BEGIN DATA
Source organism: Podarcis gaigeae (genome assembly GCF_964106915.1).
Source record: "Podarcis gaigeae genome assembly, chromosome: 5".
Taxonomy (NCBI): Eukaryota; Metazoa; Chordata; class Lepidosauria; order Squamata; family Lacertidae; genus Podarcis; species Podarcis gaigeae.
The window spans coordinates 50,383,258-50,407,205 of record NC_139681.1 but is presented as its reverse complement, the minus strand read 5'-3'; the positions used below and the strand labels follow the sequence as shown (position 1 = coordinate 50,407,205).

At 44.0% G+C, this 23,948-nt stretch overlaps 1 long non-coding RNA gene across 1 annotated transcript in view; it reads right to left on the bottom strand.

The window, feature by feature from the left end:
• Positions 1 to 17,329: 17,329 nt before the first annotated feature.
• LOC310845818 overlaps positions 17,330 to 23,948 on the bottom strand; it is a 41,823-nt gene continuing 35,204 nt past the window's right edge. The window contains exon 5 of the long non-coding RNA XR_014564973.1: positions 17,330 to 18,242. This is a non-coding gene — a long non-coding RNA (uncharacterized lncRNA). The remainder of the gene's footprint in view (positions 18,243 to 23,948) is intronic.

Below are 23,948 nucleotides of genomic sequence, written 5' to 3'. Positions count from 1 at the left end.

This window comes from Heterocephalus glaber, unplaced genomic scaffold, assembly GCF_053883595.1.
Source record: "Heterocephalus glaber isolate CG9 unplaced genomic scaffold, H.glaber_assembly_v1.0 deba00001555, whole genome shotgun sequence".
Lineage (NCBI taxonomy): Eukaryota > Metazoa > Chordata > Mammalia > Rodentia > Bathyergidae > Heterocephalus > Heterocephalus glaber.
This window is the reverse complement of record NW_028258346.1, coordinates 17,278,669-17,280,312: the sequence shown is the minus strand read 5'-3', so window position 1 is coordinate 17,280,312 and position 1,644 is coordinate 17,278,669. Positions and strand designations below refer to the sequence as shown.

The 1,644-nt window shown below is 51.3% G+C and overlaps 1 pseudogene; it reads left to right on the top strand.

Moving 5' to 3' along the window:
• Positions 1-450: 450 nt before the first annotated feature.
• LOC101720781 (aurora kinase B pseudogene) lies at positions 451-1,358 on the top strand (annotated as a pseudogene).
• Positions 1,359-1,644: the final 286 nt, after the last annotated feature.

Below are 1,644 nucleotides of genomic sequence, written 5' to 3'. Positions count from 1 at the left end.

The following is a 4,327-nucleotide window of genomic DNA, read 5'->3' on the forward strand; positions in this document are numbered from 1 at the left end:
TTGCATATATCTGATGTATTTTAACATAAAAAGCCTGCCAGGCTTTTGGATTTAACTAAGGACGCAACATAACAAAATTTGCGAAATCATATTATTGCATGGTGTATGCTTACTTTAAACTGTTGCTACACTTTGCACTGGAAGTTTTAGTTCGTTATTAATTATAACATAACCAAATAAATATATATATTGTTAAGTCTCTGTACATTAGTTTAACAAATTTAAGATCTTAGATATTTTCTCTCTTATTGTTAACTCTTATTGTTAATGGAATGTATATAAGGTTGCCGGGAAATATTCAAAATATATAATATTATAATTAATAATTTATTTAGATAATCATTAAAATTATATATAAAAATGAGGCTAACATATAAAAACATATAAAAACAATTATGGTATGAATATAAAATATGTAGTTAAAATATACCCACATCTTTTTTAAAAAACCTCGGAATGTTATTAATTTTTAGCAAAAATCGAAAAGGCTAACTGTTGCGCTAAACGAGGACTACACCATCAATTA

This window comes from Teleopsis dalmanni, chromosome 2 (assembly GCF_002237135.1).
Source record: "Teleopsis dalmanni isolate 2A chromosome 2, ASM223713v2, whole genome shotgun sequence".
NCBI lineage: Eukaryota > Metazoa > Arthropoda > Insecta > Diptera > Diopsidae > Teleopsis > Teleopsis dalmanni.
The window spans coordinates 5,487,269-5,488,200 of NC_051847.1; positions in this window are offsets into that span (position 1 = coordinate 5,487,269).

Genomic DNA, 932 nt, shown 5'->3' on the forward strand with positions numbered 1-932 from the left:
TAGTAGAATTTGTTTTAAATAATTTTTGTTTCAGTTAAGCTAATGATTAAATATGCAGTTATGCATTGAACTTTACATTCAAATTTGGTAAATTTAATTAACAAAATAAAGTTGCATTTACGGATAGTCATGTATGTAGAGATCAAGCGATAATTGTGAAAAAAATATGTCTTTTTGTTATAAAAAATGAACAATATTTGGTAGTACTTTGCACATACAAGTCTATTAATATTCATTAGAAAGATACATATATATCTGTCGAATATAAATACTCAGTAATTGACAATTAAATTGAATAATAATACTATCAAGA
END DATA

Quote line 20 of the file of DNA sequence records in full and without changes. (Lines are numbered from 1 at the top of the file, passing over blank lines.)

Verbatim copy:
The following is a 4,327-nucleotide window of genomic DNA, read 5'->3' on the forward strand; positions in this document are numbered from 1 at the left end: